Sunday Morning Musings:   The Church has its own seasons and today begins the season called Pentecost.    This new season begins fifty days after Easter and commemorates the receiving of the Holy Spirit by Jesus’ first disciple (according to Luke`s writing in the Book of Acts).  Of course, in John`s gospel Jesus offered the Holy Spirit to those gathered on the evening of Easter, bringing once again into question the writing of and meaning of Scriptures.  Naturally, this would lead an inquisitive mind to ask about other elements of belief.

One of the most difficult to understand is that we called the Trinity.  Sometimes the Trinity is referred to as the idea of God being revealed as three entities, Father, Son and Holy Spirit (Ghost – if we read the King James Version).    I have given up trying to make any explanation of the concept of The Trinity.  Arguments have taken place over the centuries, which have led to disagreements about the very nature of Jesus.  Was he human with divine qualities or fully divine just pretending to be human, and so on   It is no wonder that many folks today are just throwing up their hands with the whole idea of religion and its beliefs.

It was no surprise to me to see a cartoon this past week about two people discussing the concept of the Trinity.  The one said to the other: (not an exact quote) you seem to have no problem believing in black holes, yet you can`t get your head around believing in the Trinity.  Which once again raised the issue of science versus religion – or in other words: give me proof.

Besides a sense of wanting proof for everything, it dawned on me that maybe proof has little to do with a sense of disbelief in God.  Rather, what occurred to me was that our concern is not so much about needing a complete explanation as is the fact that we don`t want a complex God.  We want a God who is easy to understand.  Sadly, this often leads to wanting a God who can also be controlled by us.  Wasn`t it so much easier to have faith when we believed that God was like an old man with a beard, up in the sky watching over everything waiting for us to die so `he could send us either to heaven or hell?     Yes, those were the good old days.  Never mind the fact that such is what John Westerhoff referred to as an affilliative stage of spiritual development.  That is to say, a level where we connect with those who thing or believe as we do because we are told to do so – we don`t need to think for ourselves.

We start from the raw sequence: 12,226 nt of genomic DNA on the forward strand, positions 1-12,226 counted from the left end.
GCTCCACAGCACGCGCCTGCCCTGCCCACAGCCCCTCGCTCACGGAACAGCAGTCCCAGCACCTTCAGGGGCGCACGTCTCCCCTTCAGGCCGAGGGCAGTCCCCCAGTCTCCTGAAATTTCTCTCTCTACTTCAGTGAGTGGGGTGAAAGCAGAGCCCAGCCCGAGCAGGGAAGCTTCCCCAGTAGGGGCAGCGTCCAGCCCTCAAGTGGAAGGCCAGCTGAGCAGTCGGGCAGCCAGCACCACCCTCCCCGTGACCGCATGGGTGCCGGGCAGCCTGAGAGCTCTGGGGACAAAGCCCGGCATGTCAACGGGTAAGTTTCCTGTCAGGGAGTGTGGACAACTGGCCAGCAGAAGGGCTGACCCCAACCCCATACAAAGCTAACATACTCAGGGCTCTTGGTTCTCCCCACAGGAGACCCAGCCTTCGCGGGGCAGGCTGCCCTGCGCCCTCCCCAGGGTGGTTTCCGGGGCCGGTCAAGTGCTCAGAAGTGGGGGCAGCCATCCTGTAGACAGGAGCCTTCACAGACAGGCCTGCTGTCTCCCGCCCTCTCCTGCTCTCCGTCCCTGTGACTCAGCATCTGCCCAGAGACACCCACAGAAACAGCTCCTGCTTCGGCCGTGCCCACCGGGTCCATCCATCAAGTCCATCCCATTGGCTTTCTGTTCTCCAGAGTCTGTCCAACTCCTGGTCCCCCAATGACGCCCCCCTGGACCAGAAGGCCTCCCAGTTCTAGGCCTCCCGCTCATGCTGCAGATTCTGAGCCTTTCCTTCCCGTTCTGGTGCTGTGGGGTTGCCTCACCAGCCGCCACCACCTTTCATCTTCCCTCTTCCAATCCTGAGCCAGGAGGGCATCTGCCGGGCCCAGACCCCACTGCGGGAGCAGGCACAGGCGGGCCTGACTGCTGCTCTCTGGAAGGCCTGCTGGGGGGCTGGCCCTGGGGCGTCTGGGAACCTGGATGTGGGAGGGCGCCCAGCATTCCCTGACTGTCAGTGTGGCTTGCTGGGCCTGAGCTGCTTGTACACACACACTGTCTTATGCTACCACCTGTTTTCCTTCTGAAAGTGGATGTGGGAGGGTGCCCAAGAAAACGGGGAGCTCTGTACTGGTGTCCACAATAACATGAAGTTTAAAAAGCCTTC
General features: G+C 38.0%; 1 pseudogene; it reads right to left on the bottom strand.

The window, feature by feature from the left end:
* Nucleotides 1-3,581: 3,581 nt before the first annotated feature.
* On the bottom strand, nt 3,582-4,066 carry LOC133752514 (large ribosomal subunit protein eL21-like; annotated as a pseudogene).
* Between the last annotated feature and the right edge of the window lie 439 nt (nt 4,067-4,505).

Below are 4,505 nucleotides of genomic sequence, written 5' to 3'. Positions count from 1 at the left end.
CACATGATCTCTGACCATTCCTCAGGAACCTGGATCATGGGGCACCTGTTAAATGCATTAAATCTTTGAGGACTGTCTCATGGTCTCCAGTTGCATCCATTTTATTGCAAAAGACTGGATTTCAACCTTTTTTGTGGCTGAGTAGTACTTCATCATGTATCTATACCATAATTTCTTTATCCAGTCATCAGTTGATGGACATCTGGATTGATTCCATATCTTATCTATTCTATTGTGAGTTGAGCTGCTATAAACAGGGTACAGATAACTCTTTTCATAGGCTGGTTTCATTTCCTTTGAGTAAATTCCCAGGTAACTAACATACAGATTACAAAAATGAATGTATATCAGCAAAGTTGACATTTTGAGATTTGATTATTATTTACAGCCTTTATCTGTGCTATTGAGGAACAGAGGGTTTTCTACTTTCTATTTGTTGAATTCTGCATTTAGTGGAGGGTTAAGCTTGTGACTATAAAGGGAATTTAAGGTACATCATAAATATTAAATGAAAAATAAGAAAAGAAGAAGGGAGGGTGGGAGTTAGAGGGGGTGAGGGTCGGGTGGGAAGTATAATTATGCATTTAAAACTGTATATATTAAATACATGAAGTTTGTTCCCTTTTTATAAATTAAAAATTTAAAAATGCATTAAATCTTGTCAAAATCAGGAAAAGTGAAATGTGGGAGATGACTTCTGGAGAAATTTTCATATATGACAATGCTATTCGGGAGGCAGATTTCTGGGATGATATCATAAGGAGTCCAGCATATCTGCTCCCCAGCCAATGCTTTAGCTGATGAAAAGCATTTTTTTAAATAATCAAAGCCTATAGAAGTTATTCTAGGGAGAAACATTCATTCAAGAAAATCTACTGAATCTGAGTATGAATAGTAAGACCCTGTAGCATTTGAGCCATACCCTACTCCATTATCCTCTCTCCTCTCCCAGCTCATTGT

I have no difficulty with anyone believing what we choose to belief – we all do that.  But I do have concerns around those who do not do their own thinking, who want a much less complicated God.  I want a less complicated God, as well, but I don`t want the what has become for many the church`s god who offers conditional love that demands we fit into certain boxed.  A church sign I read recently spoke of the impartiality of God – yet, LGTBQ people are often excluded, as are blacks or others of different faith groups.  I once invited other churches to join in a prayer vigil but was told that because I chose to invite non-Christian groups they would not participate.

Let’s not complicate God or faith with strange beliefs.  God is love.  For me that is all that matters.

Your Important Now